The book also mentions the reaction of NO2 as a pollutant from automobile exhausts reacting directly with another pollutant, the hydroxide radical:
NO2 + OH ---> HNO3
From this brief discussion, you can see that many chemical reactions can be described in terms of the simple concept of an acid-base reaction, even though the role of protons gets a bit obscured, especially when we talk about the reactions of metal and non-metal oxides.
The concept of acid strength is very important to life. Living cells can stay alive only if the [H+] is carefully controlled within rather narrow limits. For example, the pH of your blood is 7.4. If it varies more than about a half unit above or below this figure, it will kill you. That is the reason that acidification of lakes and streams is deleterious to aquatic life, and that acid rain can lead to destruction of plants, such as the waldsterben (forest death) that has been observed in recent years in some of the forests of Europe.
Chapter 8Nuclear Chemistry
A major goal of the alchemists was to convert base metals, such as lead, into gold. This change is called the transmutation of elements. We now know from our understanding of chemistry that there is no chemical process converting one element into another. Chemical reactions relate to the electron configurations about nuclei, and the interactions of these electrons. Elemental identity resides in the nucleus, specifically in the number of protons in the nucleus.
Transmutation was observed, however, in the phenomenon of radioactive decay. This phenomenon was first discovered by the Frenchman Henri Becquerel, who was carrying out a study of the interaction of ultraviolet radiation with matter. He was studying a phenomenon whereby when some materials are bombarded with one form of electromagnetic radiation, they will omit radiation of another wavelength. You may be familiar with flourescence, where you can view certain minerals under UV light, and see them emit light of a visible wavelength. A similar process is known as phosphorescence, where the emission continues for a while even after the stimulating radiation is turned off.
X-rays had just been discovered. These were mysterious forms of electromagnetic radiation that could pass through most opaque substances, and scientists and the public alike were fascinated with the phenomenon. Imagine a ray beam that lets you see through peoples clothing! There was potentially a great future in lead underwear!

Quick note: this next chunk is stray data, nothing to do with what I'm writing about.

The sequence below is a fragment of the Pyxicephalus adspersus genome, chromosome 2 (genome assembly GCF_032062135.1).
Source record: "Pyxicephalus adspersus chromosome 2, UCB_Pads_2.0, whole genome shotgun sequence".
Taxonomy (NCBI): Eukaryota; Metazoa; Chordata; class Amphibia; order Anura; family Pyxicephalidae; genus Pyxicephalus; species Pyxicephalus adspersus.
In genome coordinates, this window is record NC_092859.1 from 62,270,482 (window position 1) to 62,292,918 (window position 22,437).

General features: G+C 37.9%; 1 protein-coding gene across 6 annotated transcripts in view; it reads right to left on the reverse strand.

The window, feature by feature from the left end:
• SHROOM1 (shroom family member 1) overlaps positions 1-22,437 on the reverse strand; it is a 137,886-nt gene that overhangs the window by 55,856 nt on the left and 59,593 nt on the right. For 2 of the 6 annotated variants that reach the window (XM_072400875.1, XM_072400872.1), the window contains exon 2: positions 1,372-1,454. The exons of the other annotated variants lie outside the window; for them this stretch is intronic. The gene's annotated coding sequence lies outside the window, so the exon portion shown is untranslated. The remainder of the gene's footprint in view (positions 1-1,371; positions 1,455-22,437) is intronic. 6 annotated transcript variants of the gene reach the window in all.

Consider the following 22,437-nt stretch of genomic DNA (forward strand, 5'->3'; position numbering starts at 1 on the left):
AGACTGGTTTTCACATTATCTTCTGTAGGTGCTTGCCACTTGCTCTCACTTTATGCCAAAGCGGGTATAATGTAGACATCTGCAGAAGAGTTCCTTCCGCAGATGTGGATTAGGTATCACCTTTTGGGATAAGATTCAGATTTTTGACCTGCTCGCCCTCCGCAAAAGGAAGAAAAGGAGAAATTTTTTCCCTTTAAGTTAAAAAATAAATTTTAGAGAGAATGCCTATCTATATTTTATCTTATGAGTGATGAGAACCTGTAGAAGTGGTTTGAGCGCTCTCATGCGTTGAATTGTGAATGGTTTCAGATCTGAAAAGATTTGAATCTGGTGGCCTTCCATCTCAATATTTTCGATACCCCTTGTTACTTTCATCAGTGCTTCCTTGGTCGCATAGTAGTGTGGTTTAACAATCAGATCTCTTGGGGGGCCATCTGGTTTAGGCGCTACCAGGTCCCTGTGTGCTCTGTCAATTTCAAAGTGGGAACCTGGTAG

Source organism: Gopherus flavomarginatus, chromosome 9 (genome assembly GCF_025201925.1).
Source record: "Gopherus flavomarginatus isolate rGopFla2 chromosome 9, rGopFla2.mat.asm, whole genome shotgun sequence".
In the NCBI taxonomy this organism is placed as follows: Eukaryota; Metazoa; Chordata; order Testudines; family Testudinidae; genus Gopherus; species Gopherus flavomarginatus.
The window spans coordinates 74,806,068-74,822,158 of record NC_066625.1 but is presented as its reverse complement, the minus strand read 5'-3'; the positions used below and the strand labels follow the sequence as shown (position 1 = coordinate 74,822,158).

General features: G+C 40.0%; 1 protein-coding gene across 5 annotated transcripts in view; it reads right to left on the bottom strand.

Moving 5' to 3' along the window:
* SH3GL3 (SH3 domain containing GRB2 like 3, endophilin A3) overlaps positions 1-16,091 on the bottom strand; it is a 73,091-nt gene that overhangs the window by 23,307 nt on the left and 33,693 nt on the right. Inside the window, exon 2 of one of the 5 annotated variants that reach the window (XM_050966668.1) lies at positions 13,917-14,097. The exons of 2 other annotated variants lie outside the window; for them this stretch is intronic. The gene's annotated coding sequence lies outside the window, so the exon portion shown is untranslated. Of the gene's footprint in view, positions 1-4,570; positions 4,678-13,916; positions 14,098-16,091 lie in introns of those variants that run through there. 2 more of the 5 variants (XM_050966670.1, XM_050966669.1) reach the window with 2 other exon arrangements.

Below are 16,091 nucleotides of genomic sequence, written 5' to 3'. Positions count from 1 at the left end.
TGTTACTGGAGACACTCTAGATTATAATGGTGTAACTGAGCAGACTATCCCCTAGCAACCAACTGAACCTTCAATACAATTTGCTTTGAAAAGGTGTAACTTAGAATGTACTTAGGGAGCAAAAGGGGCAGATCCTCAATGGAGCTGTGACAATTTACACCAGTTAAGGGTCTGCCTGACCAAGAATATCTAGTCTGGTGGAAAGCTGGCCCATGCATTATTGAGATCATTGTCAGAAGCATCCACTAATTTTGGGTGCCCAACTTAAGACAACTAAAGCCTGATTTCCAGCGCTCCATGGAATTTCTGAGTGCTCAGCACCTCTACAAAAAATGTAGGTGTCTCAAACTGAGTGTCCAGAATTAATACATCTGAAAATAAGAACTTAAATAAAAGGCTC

Becquerel was attempting to produce X-rays by bombarding various minerals with UV light. His most convenient source of UV was the sun. So his experimental procedure involved putting X-ray film inside an opaque envelope, setting a mineral on top of the envelope, exposing the mineral to the sun, then later developing the film to see if X-rays had been produced which penetrated the envelope and produced an image on the film.
One cloudy day in Paris, February 26, 1896, he put his equipment aside without the exposure to the sun. For some reason, he developed the film anyway, and discovered an image of a mineral on the film! Something was being produced that penetrated the opaque envelope! The mineral source contained the element uranium.
This was indeed a serendipitous discovery. But serendipity favors the prepared mind, and he recognized this as a new phenomenon. Subsequent studies by him and others concluded that the uranium atoms in the mineral were actually undergoing a process of radioactive decay in which small energetic particles were being ejected from the atoms. He shared the 1903 Nobel Prize in Physics, along with his student, Marie Curie, and her husband, Pierre Curie, who in the meantime had gone on to isolate other new elements from the mineral sources--polonium and radium. (Marie Curie went on to win the 1911 Nobel Prize in Chemistry).